3761 Views
  1. Matt Silberglitt
  2. http://simscientists.org/
  3. Senior Research Associate
  4. Presenter’s NSFRESOURCECENTERS
  5. WestEd, Intelligent Automation Inc
  1. Edys Quellmalz
  2. https://www.wested.org/personnel/edys-quellmalz/
  3. Director Technology Enhanced Assessment and Learning Systems
  4. Presenter’s NSFRESOURCECENTERS
  5. WestEd

SimScientists Games: Development of Simulation-Based Game Designs to Enhance ...

NSF Awards: 1503481

2017 (see original presentation & discussion)

Grades 6-8

This video showcases ecosystem games under development to be used in classrooms as formative assessment resources during a middle school unit on ecosystems. The game designs are shaped by the frameworks of system modeling and evidence-centered assessment design. Ecosystems Game 1 is a 45-minute, in-class game designed to follow a  SimScienitsts curriculum-embedded assessment on building food web models of the flow of energy and matter in an ecosystem.  Game 1 reinforces and extends students’ use of NGSS ecosystem core ideas, practices, and cross-cutting concepts in  formative assessment gameplay that produces evidence of learning progress. Game 2 will provide formative assessment information on population dynamics.

The games also provide opportunities for assessment of collaboration through dialogs with a virtual scientist and peer. These games-as-assessment are inserted into ongoing ecosystem instruction after curriculum-embedded simulation-based assessments, both of which will generate individual and class-level Progress Reports on specified NGSS assessment targets.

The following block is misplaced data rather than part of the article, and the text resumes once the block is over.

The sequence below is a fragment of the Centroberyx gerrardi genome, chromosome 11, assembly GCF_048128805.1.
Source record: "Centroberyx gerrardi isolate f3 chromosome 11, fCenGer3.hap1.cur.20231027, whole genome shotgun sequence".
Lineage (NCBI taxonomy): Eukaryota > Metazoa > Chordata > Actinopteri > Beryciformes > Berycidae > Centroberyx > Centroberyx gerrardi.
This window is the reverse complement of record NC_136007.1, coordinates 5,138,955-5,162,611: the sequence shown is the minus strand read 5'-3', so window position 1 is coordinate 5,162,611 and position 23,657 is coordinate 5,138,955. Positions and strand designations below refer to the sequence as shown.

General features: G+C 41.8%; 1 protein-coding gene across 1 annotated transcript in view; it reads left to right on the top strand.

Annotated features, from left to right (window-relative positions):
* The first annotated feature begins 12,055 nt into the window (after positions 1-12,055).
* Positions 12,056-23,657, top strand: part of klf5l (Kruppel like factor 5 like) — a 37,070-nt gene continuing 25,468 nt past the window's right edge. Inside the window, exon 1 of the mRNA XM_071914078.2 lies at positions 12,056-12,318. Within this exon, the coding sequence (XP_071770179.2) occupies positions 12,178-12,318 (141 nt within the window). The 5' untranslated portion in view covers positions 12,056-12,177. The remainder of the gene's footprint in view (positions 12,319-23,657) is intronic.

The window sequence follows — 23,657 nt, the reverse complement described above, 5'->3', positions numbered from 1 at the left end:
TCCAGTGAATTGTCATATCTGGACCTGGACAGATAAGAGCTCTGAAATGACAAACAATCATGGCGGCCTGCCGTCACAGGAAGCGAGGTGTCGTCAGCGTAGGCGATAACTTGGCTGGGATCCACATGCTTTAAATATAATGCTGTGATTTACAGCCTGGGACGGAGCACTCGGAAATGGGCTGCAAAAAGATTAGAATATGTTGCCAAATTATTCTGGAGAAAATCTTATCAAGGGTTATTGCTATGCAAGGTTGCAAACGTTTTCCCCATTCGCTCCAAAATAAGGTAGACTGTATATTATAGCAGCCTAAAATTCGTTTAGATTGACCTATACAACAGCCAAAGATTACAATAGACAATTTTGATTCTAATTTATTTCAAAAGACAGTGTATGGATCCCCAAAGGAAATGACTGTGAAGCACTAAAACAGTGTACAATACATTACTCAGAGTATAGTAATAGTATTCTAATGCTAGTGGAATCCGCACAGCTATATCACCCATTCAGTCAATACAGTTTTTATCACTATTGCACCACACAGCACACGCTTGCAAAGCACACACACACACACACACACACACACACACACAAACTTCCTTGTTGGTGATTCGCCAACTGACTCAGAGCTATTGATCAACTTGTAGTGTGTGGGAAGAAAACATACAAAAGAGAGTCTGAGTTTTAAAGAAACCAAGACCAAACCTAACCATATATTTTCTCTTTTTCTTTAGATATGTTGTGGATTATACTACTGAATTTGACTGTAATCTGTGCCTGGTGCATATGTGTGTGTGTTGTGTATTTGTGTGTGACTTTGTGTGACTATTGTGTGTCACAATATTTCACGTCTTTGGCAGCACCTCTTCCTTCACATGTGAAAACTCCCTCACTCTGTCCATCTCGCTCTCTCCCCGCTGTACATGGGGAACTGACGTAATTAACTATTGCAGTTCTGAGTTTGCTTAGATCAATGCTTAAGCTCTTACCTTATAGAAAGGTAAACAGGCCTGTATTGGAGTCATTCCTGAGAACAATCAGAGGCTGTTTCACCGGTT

Development of game 1 is in progress. Initial playtesting has shown the promise of the games for engaging students in fun and authentic problem solving as they collect clues and build a food web, while collaborating with a virtual peer and scientist to construct explanations, argue from evidence, and make predictions about possible problems for the focal organism in the game: fennec foxes. The game was also a finalist in the Serious Games Showcase & Challenge at the Interservice/Industry Training, Simulation and Education Conference (I/ITSEC), where it was tried out by 100s of students and by other game developers and researchers. Feedback from use of these early prototypes informed revisions to the game prototype. Classroom feasibility testing is planned for mid-April; successively larger pilot tests of the full suite of ecosystems assessments and games are planned in subsequent school years.

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Original Discussion from the 2017 STEM for All Video Showcase
  • Icon for: Matt Silberglitt

    Matt Silberglitt

    Lead Presenter
    Senior Research Associate
    May 15, 2017 | 10:01 a.m.

    Hello and welcome to our presentation on SimScientists Games. The games are part of a suite of computer-based modules for middle school ecosystems that includes simulations and games, embedded into a teacher's regular instruction on the topic. The simulations and games provide real-time feedback to students and feedback to students and teachers that can be used formatively, to adjust and differentiate instruction, in addition to a summative, simulation-based assessment at the end of the unit. As you view the presentation, consider how simulations and games can be part of instruction and part of a multi-level system of assessments from classroom embedded, end-of-unit, interim, to the end of the year.

     
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    Discussion is closed. Upvoting is no longer available

    Pati Ruiz